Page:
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Offline Wolfgang

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Re: EEVblog #1160 - Weller Responds
« Reply #459 on: December 26, 2018, 11:09:15 pm »
I thought everybody knew it's the smoke that kills people, not the fire.
Cute, but irrelevant. Let's stay on subject.

Actually, it's not that irrelevant in this case.
If I had switched it on and left the room then the smoke alarm would have gone off and automatically evacuated the entire building and called the fire brigade in which case two fire trucks would have turned up. That's two trucks taken away from any other potential fire.
Sure, for the dozenth time, it was my mistake, and wouldn't have happened under normal circumstances. But if it's no big deal then why do Weller have fuses on almost all of their other products which have identical functionality?

Hi,

fuses are a bit like airbags and safety belts in cars. If all drivers were perfect, nobody would need them. In reality ... )
 

Offline Mr. Scram

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Re: EEVblog #1160 - Weller Responds
« Reply #460 on: December 26, 2018, 11:21:03 pm »
Actually, it's not that irrelevant in this case.
If I had switched it on and left the room then the smoke alarm would have gone off and automatically evacuated the entire building and called the fire brigade in which case two fire trucks would have turned up. That's two trucks taken away from any other potential fire.
Sure, for the dozenth time, it was my mistake, and wouldn't have happened under normal circumstances. But if it's no big deal then why do Weller have fuses on almost all of their other products which have identical functionality?
As I've mentioned before, I'd love to know what went into that decision. Maybe asking Weller about it would yield some information, though considering their last formal response I'm not getting my hopes up. Without that information it's hard to know whether it's a properly researched decision and therefore engineered product, or that the penny pinchers won one round too many like some here are suggesting.

Considering it's apparently specifically the German designed stations that do have fuses, it wouldn't even surprise me if the answer is essentially "Germans will be Germans".
 

Offline fsr

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Re: EEVblog #1160 - Weller Responds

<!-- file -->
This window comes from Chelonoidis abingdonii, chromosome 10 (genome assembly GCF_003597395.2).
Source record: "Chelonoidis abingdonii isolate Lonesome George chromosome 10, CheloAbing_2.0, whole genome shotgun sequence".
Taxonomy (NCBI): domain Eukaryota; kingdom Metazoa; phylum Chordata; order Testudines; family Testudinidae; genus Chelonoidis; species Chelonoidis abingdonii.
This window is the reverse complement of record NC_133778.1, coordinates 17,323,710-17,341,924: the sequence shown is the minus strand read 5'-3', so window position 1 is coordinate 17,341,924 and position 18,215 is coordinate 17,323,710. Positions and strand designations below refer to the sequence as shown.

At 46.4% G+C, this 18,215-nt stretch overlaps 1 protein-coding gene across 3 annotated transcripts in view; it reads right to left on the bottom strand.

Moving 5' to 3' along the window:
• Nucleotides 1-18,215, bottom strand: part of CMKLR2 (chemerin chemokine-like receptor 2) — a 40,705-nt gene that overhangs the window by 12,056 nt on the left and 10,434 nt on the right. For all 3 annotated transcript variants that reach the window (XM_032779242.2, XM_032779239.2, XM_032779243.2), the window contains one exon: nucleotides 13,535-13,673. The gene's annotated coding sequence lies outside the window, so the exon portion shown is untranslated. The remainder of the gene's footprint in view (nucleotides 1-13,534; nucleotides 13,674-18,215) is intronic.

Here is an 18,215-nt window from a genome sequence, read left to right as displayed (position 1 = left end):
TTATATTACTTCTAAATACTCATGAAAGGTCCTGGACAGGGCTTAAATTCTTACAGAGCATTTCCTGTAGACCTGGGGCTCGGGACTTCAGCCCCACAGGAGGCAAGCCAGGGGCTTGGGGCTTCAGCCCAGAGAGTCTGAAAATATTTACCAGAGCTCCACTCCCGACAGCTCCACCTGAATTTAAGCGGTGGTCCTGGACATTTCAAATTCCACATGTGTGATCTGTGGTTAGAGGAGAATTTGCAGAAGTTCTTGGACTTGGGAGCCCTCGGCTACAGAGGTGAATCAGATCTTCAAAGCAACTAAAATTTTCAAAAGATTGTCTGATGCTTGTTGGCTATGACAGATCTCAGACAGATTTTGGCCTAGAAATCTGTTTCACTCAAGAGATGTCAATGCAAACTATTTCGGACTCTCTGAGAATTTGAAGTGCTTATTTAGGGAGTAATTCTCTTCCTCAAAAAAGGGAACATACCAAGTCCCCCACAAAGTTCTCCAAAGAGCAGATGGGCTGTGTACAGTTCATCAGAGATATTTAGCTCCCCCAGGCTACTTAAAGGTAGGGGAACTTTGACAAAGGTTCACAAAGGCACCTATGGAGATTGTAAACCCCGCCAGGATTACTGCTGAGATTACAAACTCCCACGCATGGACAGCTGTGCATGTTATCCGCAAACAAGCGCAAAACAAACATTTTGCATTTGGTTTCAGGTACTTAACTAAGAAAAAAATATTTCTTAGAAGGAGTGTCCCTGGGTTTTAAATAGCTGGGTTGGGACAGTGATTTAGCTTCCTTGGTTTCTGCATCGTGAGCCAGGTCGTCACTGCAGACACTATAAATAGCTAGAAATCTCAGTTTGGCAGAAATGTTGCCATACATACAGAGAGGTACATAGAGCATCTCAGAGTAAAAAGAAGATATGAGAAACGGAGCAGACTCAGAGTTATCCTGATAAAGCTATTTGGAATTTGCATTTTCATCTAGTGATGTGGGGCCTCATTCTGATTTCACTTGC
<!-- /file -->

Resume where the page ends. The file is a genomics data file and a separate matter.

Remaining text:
« Reply #461 on: December 26, 2018, 11:28:44 pm »
Actually, it's not that irrelevant in this case.
If I had switched it on and left the room then the smoke alarm would have gone off and automatically evacuated the entire building and called the fire brigade in which case two fire trucks would have turned up. That's two trucks taken away from any other potential fire.
Sure, for the dozenth time, it was my mistake, and wouldn't have happened under normal circumstances. But if it's no big deal then why do Weller have fuses on almost all of their other products which have identical functionality?
As I've mentioned before, I'd love to know what went into that decision. Maybe asking Weller about it would yield some information, though considering their last formal response I'm not getting my hopes up. Without that information it's hard to know whether it's a properly researched decision and therefore engineered product, or that the penny pinchers won one round too many like some here are suggesting.

Considering it's apparently specifically the German designed stations that do have fuses, it wouldn't even surprise me if the answer is essentially "Germans will be Germans".
Oh, yes, only the Germans protect their stations with a fuse: https://www.banggood.com/FX-951-Style-230V-AU-Plug-Solder-Soldering-Iron-Station-p-932704.html?rmmds=buy&cur_warehouse=CN  ::)
 

Offline Mr. Scram

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Re: EEVblog #1160 - Weller Responds
« Reply #462 on: December 26, 2018, 11:44:18 pm »
Oh, yes, only the Germans protect their stations with a fuse: https://www.banggood.com/FX-951-Style-230V-AU-Plug-Solder-Soldering-Iron-Station-p-932704.html?rmmds=buy&cur_warehouse=CN  ::)